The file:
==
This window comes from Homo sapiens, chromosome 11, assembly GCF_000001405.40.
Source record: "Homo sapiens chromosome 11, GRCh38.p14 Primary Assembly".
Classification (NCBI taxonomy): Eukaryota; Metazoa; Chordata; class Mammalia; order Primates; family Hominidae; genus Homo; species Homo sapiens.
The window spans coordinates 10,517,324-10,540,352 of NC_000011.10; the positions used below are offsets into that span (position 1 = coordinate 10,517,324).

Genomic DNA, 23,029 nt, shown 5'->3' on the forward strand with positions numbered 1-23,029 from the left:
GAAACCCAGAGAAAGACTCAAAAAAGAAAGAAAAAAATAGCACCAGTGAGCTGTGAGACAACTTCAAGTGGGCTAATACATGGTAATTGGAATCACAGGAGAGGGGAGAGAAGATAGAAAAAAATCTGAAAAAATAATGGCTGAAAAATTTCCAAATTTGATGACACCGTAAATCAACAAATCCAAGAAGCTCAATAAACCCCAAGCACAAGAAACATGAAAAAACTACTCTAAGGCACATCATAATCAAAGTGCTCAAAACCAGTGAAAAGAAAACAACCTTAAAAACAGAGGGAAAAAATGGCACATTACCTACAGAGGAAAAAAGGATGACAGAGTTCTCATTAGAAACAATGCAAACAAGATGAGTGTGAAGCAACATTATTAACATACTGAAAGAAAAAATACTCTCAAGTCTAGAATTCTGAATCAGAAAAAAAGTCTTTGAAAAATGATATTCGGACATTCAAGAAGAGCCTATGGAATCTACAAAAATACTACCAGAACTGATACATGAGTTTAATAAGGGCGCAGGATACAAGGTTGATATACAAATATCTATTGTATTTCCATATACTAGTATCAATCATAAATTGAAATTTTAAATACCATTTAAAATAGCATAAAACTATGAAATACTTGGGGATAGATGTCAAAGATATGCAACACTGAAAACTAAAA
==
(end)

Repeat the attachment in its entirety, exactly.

This window comes from Homo sapiens, chromosome 11, assembly GCF_000001405.40.
Source record: "Homo sapiens chromosome 11, GRCh38.p14 Primary Assembly".
Classification (NCBI taxonomy): Eukaryota; Metazoa; Chordata; class Mammalia; order Primates; family Hominidae; genus Homo; species Homo sapiens.
The window spans coordinates 10,517,324-10,540,352 of NC_000011.10; the positions used below are offsets into that span (position 1 = coordinate 10,517,324).

Genomic DNA, 23,029 nt, shown 5'->3' on the forward strand with positions numbered 1-23,029 from the left:
GAAACCCAGAGAAAGACTCAAAAAAGAAAGAAAAAAATAGCACCAGTGAGCTGTGAGACAACTTCAAGTGGGCTAATACATGGTAATTGGAATCACAGGAGAGGGGAGAGAAGATAGAAAAAAATCTGAAAAAATAATGGCTGAAAAATTTCCAAATTTGATGACACCGTAAATCAACAAATCCAAGAAGCTCAATAAACCCCAAGCACAAGAAACATGAAAAAACTACTCTAAGGCACATCATAATCAAAGTGCTCAAAACCAGTGAAAAGAAAACAACCTTAAAAACAGAGGGAAAAAATGGCACATTACCTACAGAGGAAAAAAGGATGACAGAGTTCTCATTAGAAACAATGCAAACAAGATGAGTGTGAAGCAACATTATTAACATACTGAAAGAAAAAATACTCTCAAGTCTAGAATTCTGAATCAGAAAAAAAGTCTTTGAAAAATGATATTCGGACATTCAAGAAGAGCCTATGGAATCTACAAAAATACTACCAGAACTGATACATGAGTTTAATAAGGGCGCAGGATACAAGGTTGATATACAAATATCTATTGTATTTCCATATACTAGTATCAATCATAAATTGAAATTTTAAATACCATTTAAAATAGCATAAAACTATGAAATACTTGGGGATAGATGTCAAAGATATGCAACACTGAAAACTAAAA